A recent EAT judgment has widened the circumstances in which a service provision change under TUPE (SPC) may arise.

Ottimo Property Services Ltd v Duncan concerned a large property estate comprising up to 12 residential blocks. Each of those blocks had a separate residents’ management company with a separate legal identity. Each of the blocks had individual management contracts; five of them were with the property management company (Ottimo) and there was one employee, Mr Duncan, who worked across these five contracts.

The contracts that Ottimo managed were acquired by Warwick Ltd. Warwick Ltd considered that TUPE did not apply as there was no SPC, on the basis of Hunter v McCarrick, and so they did not employ Mr Duncan. Mr Duncan considered that he had transferred under TUPE and brought an Employment Tribunal (ET) claim against Warwick Ltd.

The ET held that there was no SPC because on a literal interpretation of Regulation 3(1)(b) TUPE the references throughout  were to “a client” and “the client”: in other words this was singular and so it was not permissible for a number of contracts with different clients to be added together to make one overall SPC.

The EAT decided that there was no reason in principle why “the client” must be a single legal entity. The SPC could involve a contract for the provision of services between a contractor and a group of persons who are collectively defined as “the client” under that contract.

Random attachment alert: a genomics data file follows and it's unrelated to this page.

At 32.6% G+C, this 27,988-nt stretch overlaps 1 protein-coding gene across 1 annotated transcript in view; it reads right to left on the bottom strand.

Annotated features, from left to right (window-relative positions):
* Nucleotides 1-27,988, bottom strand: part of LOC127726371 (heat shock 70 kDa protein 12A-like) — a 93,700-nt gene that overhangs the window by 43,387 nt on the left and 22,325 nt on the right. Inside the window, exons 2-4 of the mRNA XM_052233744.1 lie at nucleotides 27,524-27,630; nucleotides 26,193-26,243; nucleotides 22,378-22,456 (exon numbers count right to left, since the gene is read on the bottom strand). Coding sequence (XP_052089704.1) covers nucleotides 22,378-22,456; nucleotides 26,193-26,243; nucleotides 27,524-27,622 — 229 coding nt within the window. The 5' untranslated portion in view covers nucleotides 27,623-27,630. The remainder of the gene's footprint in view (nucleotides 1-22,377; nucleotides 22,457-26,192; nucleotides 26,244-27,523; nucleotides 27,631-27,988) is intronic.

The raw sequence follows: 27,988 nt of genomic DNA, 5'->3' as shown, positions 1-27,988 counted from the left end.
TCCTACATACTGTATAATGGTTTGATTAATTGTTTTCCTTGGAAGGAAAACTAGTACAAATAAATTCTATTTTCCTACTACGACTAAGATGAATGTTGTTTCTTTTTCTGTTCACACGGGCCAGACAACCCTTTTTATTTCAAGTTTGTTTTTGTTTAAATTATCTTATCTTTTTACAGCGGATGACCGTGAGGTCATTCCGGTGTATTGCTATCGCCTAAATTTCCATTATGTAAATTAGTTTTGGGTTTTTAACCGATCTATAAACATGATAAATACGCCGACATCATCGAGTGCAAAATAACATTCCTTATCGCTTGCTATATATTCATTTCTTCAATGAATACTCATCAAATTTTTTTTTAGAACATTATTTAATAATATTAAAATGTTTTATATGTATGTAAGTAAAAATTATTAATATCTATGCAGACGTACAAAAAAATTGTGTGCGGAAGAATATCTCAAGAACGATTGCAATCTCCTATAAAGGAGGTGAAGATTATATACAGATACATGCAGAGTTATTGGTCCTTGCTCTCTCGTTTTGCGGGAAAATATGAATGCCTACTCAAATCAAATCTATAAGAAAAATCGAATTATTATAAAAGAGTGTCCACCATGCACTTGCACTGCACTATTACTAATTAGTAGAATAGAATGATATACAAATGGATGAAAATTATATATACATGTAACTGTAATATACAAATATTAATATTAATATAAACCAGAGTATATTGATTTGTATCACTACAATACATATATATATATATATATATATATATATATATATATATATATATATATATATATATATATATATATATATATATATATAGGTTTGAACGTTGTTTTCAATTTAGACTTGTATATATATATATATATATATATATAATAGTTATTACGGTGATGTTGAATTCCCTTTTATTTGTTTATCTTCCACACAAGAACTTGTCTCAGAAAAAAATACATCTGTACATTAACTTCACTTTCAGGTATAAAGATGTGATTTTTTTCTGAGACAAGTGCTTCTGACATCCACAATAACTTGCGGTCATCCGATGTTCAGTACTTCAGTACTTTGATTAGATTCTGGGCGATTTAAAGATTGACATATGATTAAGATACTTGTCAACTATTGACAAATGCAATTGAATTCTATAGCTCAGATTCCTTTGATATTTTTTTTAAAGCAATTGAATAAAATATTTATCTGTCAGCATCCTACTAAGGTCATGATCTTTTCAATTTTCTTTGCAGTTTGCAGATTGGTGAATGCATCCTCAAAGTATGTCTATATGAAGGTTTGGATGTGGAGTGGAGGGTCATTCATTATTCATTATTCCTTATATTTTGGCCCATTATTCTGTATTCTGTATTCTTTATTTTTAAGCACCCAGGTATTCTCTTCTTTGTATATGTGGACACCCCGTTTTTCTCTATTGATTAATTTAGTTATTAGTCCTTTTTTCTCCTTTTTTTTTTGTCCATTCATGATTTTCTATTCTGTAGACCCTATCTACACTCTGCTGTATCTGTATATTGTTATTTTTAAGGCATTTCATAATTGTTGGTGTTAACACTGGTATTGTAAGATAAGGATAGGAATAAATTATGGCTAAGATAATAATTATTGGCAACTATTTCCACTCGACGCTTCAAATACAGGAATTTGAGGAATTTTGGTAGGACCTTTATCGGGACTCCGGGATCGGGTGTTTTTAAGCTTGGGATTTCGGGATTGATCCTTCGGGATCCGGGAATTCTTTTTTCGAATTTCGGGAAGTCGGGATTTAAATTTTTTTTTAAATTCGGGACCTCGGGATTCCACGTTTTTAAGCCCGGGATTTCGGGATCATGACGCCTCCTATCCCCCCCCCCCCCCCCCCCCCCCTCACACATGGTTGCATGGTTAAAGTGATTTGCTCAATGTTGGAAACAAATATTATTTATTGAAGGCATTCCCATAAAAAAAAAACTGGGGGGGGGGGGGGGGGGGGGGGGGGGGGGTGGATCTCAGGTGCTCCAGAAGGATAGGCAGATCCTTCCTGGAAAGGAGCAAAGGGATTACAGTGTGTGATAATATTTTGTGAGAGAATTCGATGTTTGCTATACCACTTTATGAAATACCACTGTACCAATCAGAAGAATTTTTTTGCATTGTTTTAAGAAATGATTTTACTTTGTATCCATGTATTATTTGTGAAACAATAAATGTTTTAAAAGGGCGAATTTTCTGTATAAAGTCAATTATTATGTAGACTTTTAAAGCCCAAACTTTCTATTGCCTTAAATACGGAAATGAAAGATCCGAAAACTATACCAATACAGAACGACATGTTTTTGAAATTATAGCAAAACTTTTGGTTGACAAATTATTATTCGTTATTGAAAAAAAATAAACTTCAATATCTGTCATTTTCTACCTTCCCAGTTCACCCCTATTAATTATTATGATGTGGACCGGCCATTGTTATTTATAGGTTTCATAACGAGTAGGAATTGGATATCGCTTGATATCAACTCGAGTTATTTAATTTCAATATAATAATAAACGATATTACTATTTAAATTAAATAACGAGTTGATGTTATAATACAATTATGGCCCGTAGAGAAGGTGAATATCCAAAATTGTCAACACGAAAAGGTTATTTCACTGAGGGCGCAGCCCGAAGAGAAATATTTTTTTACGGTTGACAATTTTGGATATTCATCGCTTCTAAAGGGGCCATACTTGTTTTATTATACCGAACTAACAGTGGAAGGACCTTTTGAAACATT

However, the identity of the client or clients must remain the same before and after the SPC but might involve more than one legal entity provided that it is still possible to discern the intention of the client – this is a pre-condition  for a SPC under Reg 3(3)(a)(ii) TUPE. The EAT stated that the common intention of the clients would be easier to discern if they had all entered into one umbrella contract but the absence of one single contract would not necessarily be fatal to the finding of a sufficient link between the clients so as to allow the identification of intention for those purposes.

The matter was remitted back to the ET to determine whether such a link and intention was present.

This decision is of particular importance for facilities maintenance arrangements and it was suggested in the case that such multiple contracting was common in the context of residential estates where separate residents’ management companies are utilised. The principle and the expanded interpretation is also likely to be relevant within Group structures where a Master Services Agreement is supported by individual FM contracts for individual group companies.

The case did not look at what would happen if four of the five management companies had been transferred but one had not. The decision states that the client or clients “have to retain their identity before and after the SPC”. The risk for incoming service providers may therefore be that in relation to appointments to assume multiple linked contracts TUPE may be asserted to apply even if some of the entities which constitute the clients elect to use a different provider. The EAT also acknowledged that in practice it may be very difficult to determine which employees are assigned to the SPC in question. Therefore, an outgoing provider will not be able inevitably to assume that staff will transfer under TUPE in such circumstances and still needs to consider the allocation/pricing of the risk of redundancy payments. Customers will need to be alive to this and the case reinforces that cost and risk allocation as regards the application of TUPE should be explicitly dealt with in the contract at the outset.